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Old Dec 11, 2012, 12:39 PM   #1
Orlandoech
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GUIDE: SSD Tweaking Guide

I am in the non-profit (lol) business to help as many MR members and visitors as possible. I have been taking my experience, research, free time, and documentation skills (I do a lot of documentation in the IT field) and put them to use by creating easy on the eyes, readable and helpful HOW TO GUIDES for the MR Community. Feel free to PM me directly or make a post to add contributions, update existing information, or remove any inaccuracies to this thread and I will update the thread to reflect the changes.

Source: Martin's Weekend Coding
Credit: Martin's Weekend Coding


DISCLAIMER: APPLY TWEAKS AT OWN RISK, IN NO EVENT WILL MACRUMORS.COM OR ORLANDOECH(.COM) BE LIABLE FOR ANY CONSEQUENTIAL DAMAGES IN CONNECTION, RELATED OR UNREALTED WITH APPLYING OR PERFORMING ANY OF THE “TWEAKS” REFERENCED IN THIS POST INCLUDING, BUT NOT LIMITED TO, LOSS OF DATA, DATA CORRUPTION, APPLICATION/PROGRAMS CORRUPTION, OPERATING SYSTEM CORRUPTION, OR HARDWARE FAILURE.

DISCLAIMER #2: ALL "TWEAKS" ARE PERSONAL PREFERENCE. SOME USERS MAY FIND VALUE IN SOME OR ALL OF THE "TWEAKS" WHILE OTHERS MAY NOT, MOST NOTABLY STEP #5.



CONTENTS
  1. Use Trim Enabler [3rd Party SSD's only]
  2. Turn off local Time Machine snapshots [laptops only]
  3. Turn off hibernation [laptops only]
  4. Set noatime flag
  5. Move user home directories to HDD [SSD+HDD only]
  6. Use RAM disk or HDD for temporary files
  7. Turn off sudden motion sensor [SSD+HDD only]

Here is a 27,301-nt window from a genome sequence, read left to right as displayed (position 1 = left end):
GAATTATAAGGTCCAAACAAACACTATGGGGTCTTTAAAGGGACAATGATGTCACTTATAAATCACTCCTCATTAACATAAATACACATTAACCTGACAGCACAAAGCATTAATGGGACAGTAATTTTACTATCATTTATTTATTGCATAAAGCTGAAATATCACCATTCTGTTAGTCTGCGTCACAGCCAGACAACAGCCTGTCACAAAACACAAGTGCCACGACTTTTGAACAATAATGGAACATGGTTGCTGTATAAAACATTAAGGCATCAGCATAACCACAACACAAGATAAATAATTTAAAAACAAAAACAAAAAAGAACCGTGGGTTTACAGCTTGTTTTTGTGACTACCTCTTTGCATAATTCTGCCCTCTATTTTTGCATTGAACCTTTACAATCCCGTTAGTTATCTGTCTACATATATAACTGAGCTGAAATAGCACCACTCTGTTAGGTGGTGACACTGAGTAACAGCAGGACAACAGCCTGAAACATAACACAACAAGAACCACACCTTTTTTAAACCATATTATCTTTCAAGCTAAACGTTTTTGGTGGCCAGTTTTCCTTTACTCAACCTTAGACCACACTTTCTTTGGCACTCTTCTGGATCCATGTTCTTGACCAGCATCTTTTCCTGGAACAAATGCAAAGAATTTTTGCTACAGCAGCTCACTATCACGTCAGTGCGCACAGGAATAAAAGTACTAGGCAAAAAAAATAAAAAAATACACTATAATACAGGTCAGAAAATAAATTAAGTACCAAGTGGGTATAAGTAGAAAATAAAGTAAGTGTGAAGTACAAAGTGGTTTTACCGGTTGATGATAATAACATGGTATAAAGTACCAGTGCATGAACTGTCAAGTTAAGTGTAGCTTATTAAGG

8. Turn off hard drive sleep [SSD+HDD only]
  9. Misc Tweaks
  10. Benchmark Tools/Utilities
  11. References

1. Use Trim Enabler [3rd Party SSD's only]
NOTE: This IS NOT NEEDED for any OEM Apple SSDs in any iMac, Mac Mini, MacBook Pro Retina, MacBook Pro, MacBook Air.

TRIM support is essential for keeping the SSD healthy. Unfortunately, MacOS supports TRIM only for Apple-supplied SSD’s. If you bought a 3rd party one like I did, you have to tweak the system to be able to turn on the TRIM support. Trim Enabler is a simple utility that does this for you. Download TrimEnabler.

2. Turn off local Time Machine snapshots [laptops only]
If you are using the SSD in a laptop, and you turned the Time Machine backups on, you should know that OS X Lion does local snapshots at times when your Time Machine disk is not available. This is quite common – you are typically connecting your external TM disk only once in a while or you are using Time Capsule at home but take your laptop to the office every day for 8+ hours. You can confirm if the local TM backups are on by opening Time Machine Preferences:

There is no GUI switch to turn these local backups off, but it can easily be done on the command line. Just start Terminal.app and execute the following command:

Code:
sudo tmutil disablelocal
Once you do this, the TM Preferences panel will immediately reflect it – the text will change from “Time Machine keeps local snapshots as space permits, and:” to “Time Machine keeps:”. To turn it back on, you can simply run the following in the Terminal:

Code:
sudo tmutil enablelocal
Also note, this feature gets turned on automatically whenever you turn off and on the Time Machine – so don’t forget to turn the local backups back off again whenever you do that.